Unions May Play a Role for the Supply Chain Professional
In trying to make sense of the supply chain impacts, one headline caught our attention. The International Longshore and Warehouse Union takes a side. So does the American Federation of Labor and Congress of Industrial Organizations, the Service Employees International Union and several other unions – although they are not supply chain specific.
Unions have caught our attention a lot lately. The playbook on unions is different today than they were 60 years ago. In 1965, American approval of labor unions was at an all-time high of 71%, and these days it’s 68% which is the highest it’s been since 1965.
The individuals who are catalyzing the formation of unions have also changed. These days, it’s recent college grads. In the last few years, an interesting trend has happened: more women than men are graduating from college.
The basis of recent union demands is to get a living wage and better benefits – like paid sick leave. The demographic of location-dependent supply chain professionals has changed in the last 20 years. There has been a 35% increase in manufacturing professionals with higher education.
Here’s where the data comes together. The location-dependent supply chain professionals that work in the states immediately impacted by the overturning of Roe v. Wade make 10% less than their peers in non-impacted states. And women make less than men do – yes, those same women that are graduating from university and forming unions.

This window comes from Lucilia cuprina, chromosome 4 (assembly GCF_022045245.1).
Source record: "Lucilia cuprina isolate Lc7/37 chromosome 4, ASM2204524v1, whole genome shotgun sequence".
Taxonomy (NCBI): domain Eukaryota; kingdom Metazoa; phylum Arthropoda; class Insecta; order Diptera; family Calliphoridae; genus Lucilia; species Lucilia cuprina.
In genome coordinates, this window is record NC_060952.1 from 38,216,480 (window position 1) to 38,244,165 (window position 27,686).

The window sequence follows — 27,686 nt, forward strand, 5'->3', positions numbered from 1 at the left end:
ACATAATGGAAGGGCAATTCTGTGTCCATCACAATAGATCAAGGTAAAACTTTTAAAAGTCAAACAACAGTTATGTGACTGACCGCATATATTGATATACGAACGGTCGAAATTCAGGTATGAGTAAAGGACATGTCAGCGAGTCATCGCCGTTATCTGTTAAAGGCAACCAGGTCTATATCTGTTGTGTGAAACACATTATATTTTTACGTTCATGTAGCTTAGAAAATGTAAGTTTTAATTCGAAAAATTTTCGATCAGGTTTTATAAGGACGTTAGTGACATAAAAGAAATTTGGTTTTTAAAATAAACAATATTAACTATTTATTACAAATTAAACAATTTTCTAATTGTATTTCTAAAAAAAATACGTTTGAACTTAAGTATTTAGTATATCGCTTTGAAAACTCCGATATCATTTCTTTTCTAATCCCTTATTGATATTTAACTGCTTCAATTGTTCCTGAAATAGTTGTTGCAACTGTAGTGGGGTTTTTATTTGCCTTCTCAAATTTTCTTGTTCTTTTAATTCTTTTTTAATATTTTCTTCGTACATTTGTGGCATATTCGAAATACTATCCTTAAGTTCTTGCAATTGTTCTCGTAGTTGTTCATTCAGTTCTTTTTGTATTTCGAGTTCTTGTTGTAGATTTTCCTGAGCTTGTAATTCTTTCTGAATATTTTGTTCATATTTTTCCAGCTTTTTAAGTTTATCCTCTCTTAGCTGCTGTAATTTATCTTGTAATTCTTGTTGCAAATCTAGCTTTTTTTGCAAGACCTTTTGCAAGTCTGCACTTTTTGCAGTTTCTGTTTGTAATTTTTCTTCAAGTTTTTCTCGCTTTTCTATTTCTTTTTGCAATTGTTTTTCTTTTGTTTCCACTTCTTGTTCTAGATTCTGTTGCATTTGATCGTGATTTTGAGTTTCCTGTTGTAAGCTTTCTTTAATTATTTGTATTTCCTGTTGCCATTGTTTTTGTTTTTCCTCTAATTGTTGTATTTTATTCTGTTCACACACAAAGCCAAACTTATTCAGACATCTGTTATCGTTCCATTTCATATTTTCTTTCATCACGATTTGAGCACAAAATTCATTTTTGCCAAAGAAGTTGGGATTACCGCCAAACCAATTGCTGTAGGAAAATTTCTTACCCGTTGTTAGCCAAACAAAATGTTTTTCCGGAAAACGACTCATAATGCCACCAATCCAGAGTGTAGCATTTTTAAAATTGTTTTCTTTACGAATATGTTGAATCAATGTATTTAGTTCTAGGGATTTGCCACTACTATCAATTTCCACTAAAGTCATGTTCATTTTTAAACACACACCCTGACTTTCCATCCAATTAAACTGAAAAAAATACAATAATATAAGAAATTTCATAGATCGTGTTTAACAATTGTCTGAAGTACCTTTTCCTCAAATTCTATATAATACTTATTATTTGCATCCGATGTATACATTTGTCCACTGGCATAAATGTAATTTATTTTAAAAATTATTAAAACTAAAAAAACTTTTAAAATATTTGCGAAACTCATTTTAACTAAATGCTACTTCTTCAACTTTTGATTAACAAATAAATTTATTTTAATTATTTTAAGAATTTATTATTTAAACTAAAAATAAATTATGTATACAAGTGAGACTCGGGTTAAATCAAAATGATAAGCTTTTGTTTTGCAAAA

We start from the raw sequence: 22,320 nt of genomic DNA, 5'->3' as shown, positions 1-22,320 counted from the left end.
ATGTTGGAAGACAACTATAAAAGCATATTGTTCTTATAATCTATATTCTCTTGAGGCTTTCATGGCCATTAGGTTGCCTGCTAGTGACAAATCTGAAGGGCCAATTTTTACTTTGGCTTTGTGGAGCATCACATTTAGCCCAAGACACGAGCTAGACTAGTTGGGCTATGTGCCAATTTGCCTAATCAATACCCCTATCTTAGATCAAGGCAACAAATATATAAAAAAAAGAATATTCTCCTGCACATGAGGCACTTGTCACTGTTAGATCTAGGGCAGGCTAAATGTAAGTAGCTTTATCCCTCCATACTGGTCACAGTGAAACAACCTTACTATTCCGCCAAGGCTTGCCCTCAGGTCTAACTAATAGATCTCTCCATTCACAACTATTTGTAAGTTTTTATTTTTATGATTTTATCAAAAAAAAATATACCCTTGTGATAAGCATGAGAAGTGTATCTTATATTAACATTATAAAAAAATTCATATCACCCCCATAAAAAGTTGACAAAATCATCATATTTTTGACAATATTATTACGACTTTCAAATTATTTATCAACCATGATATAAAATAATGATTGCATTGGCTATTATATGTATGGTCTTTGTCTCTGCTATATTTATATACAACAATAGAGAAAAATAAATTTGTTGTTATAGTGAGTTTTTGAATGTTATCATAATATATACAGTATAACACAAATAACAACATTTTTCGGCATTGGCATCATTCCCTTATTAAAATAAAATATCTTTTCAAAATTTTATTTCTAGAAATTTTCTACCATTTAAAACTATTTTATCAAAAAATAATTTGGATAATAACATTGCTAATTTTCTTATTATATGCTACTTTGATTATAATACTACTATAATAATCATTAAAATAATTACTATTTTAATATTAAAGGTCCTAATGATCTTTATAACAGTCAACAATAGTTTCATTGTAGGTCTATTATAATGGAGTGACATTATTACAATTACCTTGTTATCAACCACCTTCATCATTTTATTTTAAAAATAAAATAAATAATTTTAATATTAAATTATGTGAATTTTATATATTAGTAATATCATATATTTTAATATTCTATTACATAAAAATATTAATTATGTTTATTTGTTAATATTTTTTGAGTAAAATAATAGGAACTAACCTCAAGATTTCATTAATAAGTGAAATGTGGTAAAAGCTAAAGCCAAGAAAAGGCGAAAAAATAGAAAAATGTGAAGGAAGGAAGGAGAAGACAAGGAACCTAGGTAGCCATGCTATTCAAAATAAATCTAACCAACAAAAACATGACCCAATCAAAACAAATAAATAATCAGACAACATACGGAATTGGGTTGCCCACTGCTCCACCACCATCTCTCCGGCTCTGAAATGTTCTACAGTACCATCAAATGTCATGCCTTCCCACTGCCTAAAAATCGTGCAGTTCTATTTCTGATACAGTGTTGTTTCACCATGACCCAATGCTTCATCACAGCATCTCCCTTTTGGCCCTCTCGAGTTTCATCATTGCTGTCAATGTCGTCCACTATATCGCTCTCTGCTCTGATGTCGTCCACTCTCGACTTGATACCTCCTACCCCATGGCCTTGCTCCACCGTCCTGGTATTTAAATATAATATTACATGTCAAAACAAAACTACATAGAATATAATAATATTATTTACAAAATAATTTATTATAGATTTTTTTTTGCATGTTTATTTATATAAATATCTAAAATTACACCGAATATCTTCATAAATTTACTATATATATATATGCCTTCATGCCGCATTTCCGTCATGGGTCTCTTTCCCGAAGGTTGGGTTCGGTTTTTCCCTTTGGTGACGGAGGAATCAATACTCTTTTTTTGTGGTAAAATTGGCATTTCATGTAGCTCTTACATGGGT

Your team isn’t unionized? Consider your outsourced operations, their footprint, and the supply chain professionals that you impact.
The role of unions is the third reason we find that the overturning of Roe v. Wade impacts supply chain professionals. The data points toward union activity for the employees of supply chains and their outsourced partners.
An Invitation to an Open Dialogue
As we look ahead at pending or potential legislation that intersects with our supply chain lens of digital, ESG, and people, we see more changes coming in multiple countries. While the world changes around us, supply chain professionals continue to imagine what’s possible and make it happen.
An open dialogue with each other around topics that impact our operations and our teams – even around topics as uncomfortable and important as abortion – means finding a path forward on the issues we do agree on, like taking care of our people and the planet in a time when resilience is the name of the game.